27

The question was asked as When a person experiences this characteristic, to what extent do you believe that another person would be able to detect it, that is to say, to what extent is this characteristic visible in the eyes of an observer? (Demoulin 2004:79). The corresponding prompt was: In your judgement, is the ability to experience this characteristic exclusive to human beings or can animals also experience it? (Demoulin 2004:79). This criterion was explicated as follows: Does the fact that people experience this characteristic gives us, in your judgement, any idea about their moral nature, about their morality? (Demoulin 2004:79).

28

29

The latter was explicated in the questionnaire as: In your opinion, to what extent is the public expression of this characteristic acceptable? (Demoulin 2004:79).
30

126

Ogarkova, Metaphoric Conceptualizations of JEALOUSY and ENVY in Modern English

4.1 Method I cross-tabulated the frequencies of all 35/35 metaphors found with JEALOUSY/ENVY31 against the corresponding frequencies of the same mappings with prototypical basic emotions analyzed in Stefanowitsch (2006)32. In this testing, the event-structure metaphors were considered as two broad sets as, firstly, the cited study does not provide exact figures for each subtype of the event-structure metaphors, and, secondly and more importantly, the event-structure metaphors are not of a substantial relevance for the hypothesis tested here as certainly are the specific mappings mentioned above as potentially relevant to the selected criteria distinguishing primary vs. secondary emotions. Since the focus of this subsection is finding larger-scale differences between two sets of emotion terms, the frequencies of conceptual metaphors for basic emotions were added and tests were performed using these totals against the frequencies of individual social emotion lexemes. Thus, each mappings frequency for JEALOUSY/ENVY was cross-tabulated, on the one hand, against the frequencies of all other JEALOUSY/ENVY mappings in the respective BNC samples and, on the other, against the total frequencies of the corresponding mappings found with basic emotion lexemes. Since conceptual metaphors in this paper embrace somewhat broader sets of individual metaphoric expressions (e.g., in contrast to Stefanowitsch (2006), the DISEASE, the PAIN and the PHYSICAL ANNOYANCE are treated here as one conceptual metaphor) the corresponding frequencies from the cited study were added in order to be comparable to the ones posited here. This analysis revealed some mappings that have shown to be more strongly associated with both JEALOUSY and ENVY. Since for claiming that exactly these mappings differentiate the metaphoric conceptualizations of basic vs. secondary emotions one needs a broader set of tested conceptualizations, I chose three additional emotion lexemes that embody the respective prototypically secondary emotion concepts (SHAME, GUILT and PRIDE). Apart from equalizing the number of emotions words in both sets to five, this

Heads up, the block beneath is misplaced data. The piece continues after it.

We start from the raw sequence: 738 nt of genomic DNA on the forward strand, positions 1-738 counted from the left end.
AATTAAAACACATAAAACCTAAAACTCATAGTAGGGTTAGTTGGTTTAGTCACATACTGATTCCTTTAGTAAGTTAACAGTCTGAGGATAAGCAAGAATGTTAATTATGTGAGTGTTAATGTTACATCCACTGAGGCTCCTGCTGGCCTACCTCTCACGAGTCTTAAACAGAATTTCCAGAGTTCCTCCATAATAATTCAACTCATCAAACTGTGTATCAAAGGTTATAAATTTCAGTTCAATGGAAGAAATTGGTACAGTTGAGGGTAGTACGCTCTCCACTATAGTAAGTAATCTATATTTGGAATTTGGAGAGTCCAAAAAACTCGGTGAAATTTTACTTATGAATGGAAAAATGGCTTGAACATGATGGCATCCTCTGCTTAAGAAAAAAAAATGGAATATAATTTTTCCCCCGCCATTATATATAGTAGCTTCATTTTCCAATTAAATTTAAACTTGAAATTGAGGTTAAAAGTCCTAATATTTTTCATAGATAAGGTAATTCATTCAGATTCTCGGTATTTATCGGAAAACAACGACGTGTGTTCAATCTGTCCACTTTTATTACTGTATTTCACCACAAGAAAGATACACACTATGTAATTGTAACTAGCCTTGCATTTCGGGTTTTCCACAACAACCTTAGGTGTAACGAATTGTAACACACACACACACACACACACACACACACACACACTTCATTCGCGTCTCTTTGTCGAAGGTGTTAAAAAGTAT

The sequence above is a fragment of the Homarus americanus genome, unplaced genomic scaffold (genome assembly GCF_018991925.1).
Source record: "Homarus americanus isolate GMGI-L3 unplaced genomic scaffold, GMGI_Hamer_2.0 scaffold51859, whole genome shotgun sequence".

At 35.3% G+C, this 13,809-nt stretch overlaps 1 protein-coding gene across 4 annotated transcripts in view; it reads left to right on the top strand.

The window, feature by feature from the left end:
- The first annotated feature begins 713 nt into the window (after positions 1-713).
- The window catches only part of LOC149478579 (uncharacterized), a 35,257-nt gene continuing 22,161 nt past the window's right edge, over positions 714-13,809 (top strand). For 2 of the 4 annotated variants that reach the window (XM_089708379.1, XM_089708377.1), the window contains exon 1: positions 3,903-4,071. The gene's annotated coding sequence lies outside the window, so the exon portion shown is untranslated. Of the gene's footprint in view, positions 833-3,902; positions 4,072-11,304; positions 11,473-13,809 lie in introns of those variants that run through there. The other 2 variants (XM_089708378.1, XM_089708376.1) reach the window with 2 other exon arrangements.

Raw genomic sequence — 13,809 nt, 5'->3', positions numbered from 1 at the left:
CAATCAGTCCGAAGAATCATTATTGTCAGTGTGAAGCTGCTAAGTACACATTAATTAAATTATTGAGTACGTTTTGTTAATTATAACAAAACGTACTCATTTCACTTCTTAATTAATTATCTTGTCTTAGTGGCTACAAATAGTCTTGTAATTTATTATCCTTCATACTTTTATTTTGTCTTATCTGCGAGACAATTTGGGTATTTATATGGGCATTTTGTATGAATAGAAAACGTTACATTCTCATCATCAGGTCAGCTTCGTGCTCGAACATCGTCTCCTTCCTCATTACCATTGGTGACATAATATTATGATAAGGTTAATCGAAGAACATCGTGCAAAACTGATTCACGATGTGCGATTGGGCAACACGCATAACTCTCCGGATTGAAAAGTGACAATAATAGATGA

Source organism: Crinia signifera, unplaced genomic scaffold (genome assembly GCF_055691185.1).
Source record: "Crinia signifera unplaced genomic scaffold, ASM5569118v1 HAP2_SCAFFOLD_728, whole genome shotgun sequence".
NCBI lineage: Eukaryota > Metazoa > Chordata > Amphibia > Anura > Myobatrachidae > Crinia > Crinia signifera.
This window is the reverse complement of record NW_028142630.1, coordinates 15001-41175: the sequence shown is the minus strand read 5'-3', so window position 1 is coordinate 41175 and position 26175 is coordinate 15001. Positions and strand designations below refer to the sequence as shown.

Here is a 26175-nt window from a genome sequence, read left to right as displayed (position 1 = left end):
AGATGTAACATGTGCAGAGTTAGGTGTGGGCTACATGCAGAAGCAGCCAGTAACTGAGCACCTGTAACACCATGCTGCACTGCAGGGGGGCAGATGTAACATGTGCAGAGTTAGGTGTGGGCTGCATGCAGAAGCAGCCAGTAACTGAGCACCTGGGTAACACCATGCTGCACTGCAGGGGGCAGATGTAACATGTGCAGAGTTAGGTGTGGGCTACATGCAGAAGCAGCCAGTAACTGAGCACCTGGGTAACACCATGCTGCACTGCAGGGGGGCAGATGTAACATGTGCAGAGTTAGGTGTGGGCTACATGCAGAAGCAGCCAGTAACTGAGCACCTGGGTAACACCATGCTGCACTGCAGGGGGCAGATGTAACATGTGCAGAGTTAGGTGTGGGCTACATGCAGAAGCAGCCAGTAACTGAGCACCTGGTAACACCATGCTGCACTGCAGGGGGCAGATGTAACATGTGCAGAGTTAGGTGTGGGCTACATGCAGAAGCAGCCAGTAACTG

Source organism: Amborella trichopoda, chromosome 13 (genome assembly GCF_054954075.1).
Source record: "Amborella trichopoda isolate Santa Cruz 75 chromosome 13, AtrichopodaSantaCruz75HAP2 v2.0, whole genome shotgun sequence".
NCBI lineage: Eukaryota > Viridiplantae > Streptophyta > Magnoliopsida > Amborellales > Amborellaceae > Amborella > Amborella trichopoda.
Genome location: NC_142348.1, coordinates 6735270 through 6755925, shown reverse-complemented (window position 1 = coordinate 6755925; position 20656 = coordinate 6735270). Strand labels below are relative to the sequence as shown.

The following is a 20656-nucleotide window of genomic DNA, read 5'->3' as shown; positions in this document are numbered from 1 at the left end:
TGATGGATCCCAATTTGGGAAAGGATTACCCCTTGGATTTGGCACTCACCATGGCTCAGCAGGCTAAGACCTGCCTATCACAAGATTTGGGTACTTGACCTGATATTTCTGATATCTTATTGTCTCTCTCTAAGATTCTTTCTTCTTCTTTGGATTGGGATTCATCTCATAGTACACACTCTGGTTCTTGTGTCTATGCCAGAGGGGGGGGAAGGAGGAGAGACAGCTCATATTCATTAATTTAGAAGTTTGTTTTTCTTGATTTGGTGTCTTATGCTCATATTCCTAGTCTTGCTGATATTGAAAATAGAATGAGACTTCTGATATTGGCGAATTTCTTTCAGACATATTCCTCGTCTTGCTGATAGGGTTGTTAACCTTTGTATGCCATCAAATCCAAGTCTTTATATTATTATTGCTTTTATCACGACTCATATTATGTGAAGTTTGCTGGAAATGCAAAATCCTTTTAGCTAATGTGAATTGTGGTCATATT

31

Identical number of JEALOUSY and ENVY conceptual metaphors is coincidental since, as shown in 3.2 and 3.3, these concepts differ somewhat in their metaphors.

The cited study deals with metaphors for the concepts of ANGER, FEAR, SADNESS, DISGUST and HAPPINESS (studied as represented by the noun joy).Together with SURPRISE, these emotion concepts are known in the literature as the Big Six and are commonly viewed upon as prototypical basic emotions.
32

127

metaphorik.de 13/2007